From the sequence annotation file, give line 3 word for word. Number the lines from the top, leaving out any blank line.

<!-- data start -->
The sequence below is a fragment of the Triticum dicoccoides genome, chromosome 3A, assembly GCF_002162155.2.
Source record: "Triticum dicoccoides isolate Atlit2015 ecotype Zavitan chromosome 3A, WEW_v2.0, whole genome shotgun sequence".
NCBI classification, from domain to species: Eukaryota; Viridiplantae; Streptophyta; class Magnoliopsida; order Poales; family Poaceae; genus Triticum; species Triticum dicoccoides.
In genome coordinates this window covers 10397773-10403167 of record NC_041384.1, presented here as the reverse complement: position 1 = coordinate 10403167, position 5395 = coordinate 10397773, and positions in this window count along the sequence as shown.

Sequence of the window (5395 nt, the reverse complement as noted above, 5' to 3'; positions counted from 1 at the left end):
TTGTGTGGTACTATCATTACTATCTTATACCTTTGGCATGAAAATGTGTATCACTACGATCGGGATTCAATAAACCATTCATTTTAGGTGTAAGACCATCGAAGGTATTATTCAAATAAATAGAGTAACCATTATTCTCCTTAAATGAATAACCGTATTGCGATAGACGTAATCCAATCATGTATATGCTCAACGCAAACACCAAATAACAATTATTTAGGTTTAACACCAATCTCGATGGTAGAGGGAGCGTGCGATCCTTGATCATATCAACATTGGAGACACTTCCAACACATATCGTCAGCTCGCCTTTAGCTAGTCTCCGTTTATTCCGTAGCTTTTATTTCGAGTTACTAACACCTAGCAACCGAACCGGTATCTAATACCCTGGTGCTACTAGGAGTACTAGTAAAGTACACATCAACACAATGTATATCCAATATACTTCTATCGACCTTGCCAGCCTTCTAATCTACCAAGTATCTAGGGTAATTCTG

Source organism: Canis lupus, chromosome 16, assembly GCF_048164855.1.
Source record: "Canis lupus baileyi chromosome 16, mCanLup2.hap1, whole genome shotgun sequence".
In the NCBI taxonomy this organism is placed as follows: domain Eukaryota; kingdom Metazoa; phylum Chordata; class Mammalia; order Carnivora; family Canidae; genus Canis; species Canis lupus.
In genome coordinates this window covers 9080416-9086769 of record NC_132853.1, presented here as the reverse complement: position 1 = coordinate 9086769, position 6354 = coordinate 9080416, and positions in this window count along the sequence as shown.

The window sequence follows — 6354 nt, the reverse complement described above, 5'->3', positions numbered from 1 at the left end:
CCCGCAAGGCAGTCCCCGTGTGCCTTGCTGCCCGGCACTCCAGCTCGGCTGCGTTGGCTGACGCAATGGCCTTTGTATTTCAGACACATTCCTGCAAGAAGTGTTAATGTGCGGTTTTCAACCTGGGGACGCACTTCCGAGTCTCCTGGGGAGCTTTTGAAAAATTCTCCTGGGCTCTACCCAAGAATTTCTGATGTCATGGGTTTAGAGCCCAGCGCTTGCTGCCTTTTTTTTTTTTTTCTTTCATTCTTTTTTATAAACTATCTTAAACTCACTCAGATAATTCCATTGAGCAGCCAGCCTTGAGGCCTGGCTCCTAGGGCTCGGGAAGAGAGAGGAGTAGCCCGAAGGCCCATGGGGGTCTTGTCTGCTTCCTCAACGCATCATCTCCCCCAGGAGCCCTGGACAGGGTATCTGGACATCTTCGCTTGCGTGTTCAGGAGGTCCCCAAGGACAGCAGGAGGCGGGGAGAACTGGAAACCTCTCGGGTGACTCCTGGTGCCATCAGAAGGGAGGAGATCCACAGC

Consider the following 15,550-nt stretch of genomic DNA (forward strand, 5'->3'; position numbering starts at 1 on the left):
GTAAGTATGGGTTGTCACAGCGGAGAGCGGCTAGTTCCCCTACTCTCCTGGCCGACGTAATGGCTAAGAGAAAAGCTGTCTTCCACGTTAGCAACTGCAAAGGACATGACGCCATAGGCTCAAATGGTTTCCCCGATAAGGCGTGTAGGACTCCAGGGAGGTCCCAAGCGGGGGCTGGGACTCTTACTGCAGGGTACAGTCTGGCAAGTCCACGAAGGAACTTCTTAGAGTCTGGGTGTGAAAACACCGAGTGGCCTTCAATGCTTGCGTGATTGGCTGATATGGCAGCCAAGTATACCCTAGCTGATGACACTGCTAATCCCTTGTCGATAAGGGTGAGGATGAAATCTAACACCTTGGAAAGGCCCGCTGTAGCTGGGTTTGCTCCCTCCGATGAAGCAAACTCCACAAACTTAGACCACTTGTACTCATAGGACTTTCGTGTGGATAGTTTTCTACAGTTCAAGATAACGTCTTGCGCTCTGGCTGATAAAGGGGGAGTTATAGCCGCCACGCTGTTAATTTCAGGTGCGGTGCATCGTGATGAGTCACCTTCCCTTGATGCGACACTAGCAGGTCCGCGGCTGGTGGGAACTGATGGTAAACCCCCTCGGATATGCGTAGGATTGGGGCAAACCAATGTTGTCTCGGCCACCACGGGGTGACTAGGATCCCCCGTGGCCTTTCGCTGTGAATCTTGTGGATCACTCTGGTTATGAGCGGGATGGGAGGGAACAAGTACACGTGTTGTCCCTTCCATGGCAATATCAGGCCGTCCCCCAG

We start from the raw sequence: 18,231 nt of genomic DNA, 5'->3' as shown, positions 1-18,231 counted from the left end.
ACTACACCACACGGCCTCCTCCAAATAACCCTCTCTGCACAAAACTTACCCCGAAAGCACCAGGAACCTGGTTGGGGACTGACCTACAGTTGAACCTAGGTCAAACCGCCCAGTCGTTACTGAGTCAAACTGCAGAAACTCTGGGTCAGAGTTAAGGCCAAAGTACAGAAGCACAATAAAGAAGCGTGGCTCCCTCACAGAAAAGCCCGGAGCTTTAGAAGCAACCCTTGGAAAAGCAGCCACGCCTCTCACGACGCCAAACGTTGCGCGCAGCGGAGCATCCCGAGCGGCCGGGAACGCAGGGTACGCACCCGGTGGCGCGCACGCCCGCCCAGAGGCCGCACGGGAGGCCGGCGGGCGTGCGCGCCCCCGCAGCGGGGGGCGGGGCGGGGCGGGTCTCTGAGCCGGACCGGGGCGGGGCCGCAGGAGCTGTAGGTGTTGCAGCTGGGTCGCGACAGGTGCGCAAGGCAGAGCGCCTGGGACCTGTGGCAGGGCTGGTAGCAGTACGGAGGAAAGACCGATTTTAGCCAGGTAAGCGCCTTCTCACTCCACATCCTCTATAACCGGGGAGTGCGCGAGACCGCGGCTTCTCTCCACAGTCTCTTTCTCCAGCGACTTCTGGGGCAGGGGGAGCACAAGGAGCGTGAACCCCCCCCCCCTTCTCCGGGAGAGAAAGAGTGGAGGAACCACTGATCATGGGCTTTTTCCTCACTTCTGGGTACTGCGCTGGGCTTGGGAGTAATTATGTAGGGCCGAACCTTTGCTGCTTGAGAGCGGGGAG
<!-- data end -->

NCBI classification, from domain to species: Eukaryota; Viridiplantae; Streptophyta; class Magnoliopsida; order Poales; family Poaceae; genus Triticum; species Triticum dicoccoides.